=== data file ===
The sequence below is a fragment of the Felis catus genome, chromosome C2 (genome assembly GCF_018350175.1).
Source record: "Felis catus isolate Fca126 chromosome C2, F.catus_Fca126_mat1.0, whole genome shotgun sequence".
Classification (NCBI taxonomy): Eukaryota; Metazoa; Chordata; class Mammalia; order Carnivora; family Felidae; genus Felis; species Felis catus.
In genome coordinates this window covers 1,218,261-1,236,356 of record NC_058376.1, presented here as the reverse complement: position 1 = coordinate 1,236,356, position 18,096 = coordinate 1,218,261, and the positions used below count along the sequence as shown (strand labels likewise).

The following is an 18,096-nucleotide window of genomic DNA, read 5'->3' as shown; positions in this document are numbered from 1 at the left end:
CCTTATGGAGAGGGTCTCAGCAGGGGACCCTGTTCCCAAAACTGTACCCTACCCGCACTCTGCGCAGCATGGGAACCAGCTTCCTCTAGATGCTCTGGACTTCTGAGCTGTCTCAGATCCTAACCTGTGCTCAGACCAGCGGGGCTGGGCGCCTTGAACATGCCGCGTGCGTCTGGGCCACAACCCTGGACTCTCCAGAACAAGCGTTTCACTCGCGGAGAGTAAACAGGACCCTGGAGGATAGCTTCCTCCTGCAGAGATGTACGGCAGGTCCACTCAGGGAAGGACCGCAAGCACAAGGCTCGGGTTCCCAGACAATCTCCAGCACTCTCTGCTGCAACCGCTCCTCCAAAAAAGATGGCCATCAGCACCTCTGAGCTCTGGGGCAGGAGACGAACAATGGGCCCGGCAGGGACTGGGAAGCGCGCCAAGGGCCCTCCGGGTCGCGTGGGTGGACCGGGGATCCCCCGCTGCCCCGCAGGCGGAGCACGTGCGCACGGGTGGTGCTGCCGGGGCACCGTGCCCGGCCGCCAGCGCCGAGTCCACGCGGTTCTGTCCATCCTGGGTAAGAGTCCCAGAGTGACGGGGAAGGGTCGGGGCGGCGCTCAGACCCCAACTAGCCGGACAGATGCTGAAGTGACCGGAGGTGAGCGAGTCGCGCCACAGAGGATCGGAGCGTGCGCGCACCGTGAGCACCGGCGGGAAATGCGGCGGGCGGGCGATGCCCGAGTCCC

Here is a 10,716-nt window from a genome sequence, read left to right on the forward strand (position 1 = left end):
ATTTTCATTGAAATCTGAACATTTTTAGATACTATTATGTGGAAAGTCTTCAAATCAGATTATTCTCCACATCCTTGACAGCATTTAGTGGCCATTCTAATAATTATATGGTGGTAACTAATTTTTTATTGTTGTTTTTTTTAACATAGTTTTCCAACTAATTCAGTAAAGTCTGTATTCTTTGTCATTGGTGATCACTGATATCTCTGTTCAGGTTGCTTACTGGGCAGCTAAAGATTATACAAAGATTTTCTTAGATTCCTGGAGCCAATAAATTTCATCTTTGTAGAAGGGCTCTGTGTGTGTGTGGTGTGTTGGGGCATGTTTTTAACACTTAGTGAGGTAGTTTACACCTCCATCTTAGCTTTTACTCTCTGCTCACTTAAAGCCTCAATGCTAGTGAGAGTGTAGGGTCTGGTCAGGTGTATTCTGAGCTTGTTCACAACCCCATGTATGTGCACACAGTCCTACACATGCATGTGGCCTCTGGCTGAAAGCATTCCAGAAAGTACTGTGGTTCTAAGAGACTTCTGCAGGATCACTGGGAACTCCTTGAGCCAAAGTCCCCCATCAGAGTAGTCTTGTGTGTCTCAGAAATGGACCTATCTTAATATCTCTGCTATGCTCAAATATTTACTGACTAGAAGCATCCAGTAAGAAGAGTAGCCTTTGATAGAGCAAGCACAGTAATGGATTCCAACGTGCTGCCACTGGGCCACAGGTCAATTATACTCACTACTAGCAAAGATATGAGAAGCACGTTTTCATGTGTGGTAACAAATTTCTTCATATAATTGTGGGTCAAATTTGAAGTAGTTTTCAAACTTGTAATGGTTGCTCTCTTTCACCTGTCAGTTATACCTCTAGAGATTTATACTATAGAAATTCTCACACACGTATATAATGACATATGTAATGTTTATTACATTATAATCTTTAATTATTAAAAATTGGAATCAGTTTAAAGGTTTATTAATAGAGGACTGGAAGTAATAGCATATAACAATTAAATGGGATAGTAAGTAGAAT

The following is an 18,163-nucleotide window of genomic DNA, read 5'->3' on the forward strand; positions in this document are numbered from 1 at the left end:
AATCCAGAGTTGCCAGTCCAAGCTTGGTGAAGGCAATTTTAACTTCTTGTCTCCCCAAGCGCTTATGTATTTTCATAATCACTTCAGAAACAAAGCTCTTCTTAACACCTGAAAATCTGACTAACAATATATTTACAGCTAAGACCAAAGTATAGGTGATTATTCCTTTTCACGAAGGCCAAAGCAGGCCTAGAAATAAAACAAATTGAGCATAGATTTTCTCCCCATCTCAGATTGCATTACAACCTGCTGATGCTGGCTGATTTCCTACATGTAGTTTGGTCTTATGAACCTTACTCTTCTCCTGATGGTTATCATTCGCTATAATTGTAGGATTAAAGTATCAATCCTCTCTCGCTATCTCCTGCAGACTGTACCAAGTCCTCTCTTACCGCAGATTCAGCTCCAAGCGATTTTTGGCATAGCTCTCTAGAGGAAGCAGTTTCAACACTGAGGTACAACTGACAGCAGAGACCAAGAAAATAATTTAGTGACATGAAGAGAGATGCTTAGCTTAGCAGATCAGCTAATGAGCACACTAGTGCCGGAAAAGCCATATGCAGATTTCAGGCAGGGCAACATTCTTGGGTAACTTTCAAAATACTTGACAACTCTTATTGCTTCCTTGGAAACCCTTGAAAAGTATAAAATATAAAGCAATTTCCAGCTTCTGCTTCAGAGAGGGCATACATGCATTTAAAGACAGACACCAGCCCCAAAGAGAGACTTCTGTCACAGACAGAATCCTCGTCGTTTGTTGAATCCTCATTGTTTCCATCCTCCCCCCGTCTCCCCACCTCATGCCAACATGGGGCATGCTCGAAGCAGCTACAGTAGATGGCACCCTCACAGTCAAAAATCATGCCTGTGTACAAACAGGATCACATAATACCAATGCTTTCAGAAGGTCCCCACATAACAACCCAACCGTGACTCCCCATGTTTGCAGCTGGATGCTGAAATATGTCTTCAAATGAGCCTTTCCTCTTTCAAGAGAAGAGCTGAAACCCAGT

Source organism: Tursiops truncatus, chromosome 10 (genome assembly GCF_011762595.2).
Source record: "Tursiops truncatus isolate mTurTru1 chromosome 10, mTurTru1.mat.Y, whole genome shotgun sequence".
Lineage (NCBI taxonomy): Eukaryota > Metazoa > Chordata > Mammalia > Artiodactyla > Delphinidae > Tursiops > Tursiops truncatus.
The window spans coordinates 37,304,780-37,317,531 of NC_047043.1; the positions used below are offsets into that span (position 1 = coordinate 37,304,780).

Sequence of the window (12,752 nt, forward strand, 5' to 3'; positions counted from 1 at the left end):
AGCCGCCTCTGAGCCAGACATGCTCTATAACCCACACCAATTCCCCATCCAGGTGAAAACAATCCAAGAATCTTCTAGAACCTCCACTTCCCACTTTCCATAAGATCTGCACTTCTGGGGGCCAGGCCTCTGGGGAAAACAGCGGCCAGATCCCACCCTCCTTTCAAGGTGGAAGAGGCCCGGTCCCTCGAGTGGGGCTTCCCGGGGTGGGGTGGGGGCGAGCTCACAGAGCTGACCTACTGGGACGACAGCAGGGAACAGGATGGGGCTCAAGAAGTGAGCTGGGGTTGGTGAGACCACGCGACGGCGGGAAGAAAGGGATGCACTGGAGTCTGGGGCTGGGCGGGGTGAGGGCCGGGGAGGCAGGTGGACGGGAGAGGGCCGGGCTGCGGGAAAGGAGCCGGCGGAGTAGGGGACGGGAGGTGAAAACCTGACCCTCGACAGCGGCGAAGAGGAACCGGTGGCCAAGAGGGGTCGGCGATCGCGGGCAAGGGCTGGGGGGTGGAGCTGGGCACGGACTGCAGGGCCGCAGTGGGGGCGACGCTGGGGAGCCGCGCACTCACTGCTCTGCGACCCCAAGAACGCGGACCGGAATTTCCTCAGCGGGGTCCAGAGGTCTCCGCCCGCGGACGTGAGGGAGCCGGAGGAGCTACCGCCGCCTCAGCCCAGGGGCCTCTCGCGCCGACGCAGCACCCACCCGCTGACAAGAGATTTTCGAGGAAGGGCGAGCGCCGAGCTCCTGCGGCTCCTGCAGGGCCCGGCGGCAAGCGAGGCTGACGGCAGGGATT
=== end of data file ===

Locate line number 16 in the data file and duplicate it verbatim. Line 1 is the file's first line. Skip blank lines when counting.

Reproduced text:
AGCCGCCTCTGAGCCAGACATGCTCTATAACCCACACCAATTCCCCATCCAGGTGAAAACAATCCAAGAATCTTCTAGAACCTCCACTTCCCACTTTCCATAAGATCTGCACTTCTGGGGGCCAGGCCTCTGGGGAAAACAGCGGCCAGATCCCACCCTCCTTTCAAGGTGGAAGAGGCCCGGTCCCTCGAGTGGGGCTTCCCGGGGTGGGGTGGGGGCGAGCTCACAGAGCTGACCTACTGGGACGACAGCAGGGAACAGGATGGGGCTCAAGAAGTGAGCTGGGGTTGGTGAGACCACGCGACGGCGGGAAGAAAGGGATGCACTGGAGTCTGGGGCTGGGCGGGGTGAGGGCCGGGGAGGCAGGTGGACGGGAGAGGGCCGGGCTGCGGGAAAGGAGCCGGCGGAGTAGGGGACGGGAGGTGAAAACCTGACCCTCGACAGCGGCGAAGAGGAACCGGTGGCCAAGAGGGGTCGGCGATCGCGGGCAAGGGCTGGGGGGTGGAGCTGGGCACGGACTGCAGGGCCGCAGTGGGGGCGACGCTGGGGAGCCGCGCACTCACTGCTCTGCGACCCCAAGAACGCGGACCGGAATTTCCTCAGCGGGGTCCAGAGGTCTCCGCCCGCGGACGTGAGGGAGCCGGAGGAGCTACCGCCGCCTCAGCCCAGGGGCCTCTCGCGCCGACGCAGCACCCACCCGCTGACAAGAGATTTTCGAGGAAGGGCGAGCGCCGAGCTCCTGCGGCTCCTGCAGGGCCCGGCGGCAAGCGAGGCTGACGGCAGGGATT